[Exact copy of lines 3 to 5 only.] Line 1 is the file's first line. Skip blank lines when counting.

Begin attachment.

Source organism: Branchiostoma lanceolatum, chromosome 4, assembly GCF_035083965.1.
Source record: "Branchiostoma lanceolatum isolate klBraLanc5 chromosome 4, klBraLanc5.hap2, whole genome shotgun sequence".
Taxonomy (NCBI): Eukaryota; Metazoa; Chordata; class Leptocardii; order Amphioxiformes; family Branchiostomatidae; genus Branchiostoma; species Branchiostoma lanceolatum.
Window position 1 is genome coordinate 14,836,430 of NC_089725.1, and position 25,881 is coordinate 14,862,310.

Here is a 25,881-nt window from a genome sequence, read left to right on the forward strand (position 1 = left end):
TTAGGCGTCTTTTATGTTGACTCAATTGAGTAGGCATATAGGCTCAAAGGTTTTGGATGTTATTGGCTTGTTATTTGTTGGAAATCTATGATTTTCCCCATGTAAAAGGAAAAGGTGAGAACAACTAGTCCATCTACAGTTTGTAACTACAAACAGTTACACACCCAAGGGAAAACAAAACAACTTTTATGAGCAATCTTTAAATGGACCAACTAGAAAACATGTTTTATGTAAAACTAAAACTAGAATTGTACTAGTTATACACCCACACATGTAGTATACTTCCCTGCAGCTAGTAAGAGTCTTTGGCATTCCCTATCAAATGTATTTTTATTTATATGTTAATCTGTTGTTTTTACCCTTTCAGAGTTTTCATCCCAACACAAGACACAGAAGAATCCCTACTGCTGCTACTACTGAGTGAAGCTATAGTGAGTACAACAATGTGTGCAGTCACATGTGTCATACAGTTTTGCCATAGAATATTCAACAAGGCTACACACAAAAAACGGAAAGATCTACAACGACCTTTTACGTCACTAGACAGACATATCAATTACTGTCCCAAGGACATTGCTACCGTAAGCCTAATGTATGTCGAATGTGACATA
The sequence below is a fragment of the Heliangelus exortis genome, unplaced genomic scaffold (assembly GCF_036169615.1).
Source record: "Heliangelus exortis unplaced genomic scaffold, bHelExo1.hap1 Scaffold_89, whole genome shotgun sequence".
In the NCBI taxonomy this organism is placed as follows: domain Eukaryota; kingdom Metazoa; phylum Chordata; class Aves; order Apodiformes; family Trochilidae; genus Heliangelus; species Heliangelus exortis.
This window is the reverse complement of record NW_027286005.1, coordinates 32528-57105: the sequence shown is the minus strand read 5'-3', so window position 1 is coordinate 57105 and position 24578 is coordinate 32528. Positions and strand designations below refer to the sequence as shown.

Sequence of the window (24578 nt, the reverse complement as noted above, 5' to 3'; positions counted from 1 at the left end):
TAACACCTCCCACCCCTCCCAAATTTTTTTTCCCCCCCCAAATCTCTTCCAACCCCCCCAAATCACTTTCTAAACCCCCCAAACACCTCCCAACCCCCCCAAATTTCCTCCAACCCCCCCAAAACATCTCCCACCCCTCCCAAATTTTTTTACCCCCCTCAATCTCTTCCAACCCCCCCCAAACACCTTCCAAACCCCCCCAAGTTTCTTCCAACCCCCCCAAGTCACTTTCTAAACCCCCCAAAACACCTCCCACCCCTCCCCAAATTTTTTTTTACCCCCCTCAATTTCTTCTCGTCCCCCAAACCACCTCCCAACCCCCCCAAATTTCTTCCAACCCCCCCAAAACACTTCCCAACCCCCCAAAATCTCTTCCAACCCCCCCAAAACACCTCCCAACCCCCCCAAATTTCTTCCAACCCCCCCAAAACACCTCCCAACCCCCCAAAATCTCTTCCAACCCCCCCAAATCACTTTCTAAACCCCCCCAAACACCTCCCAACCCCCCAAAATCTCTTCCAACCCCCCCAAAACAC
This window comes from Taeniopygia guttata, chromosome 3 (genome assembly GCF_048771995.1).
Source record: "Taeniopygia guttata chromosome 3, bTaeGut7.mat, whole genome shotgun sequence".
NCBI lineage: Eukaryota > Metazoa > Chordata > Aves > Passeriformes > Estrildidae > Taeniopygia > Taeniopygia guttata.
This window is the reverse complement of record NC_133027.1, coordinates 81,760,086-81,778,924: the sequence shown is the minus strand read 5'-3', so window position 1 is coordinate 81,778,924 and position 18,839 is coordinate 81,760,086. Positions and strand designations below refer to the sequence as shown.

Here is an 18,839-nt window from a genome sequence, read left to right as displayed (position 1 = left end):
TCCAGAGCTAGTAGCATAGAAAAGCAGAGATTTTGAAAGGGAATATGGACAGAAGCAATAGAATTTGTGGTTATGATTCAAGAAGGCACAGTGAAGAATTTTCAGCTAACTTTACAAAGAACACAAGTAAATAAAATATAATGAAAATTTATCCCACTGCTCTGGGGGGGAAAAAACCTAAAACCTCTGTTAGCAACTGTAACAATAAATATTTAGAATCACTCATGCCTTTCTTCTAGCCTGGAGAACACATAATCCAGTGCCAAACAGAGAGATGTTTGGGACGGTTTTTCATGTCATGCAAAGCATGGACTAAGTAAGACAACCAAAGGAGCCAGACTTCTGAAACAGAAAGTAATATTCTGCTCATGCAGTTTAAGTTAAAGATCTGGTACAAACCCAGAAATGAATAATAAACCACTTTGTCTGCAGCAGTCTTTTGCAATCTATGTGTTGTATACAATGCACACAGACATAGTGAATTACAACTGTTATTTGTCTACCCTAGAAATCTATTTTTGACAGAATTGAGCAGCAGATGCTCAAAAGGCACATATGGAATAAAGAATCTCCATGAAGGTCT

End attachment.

Taxonomy (NCBI): Eukaryota; Metazoa; Chordata; class Leptocardii; order Amphioxiformes; family Branchiostomatidae; genus Branchiostoma; species Branchiostoma lanceolatum.
Window position 1 is genome coordinate 14,836,430 of NC_089725.1, and position 25,881 is coordinate 14,862,310.

Here is a 25,881-nt window from a genome sequence, read left to right on the forward strand (position 1 = left end):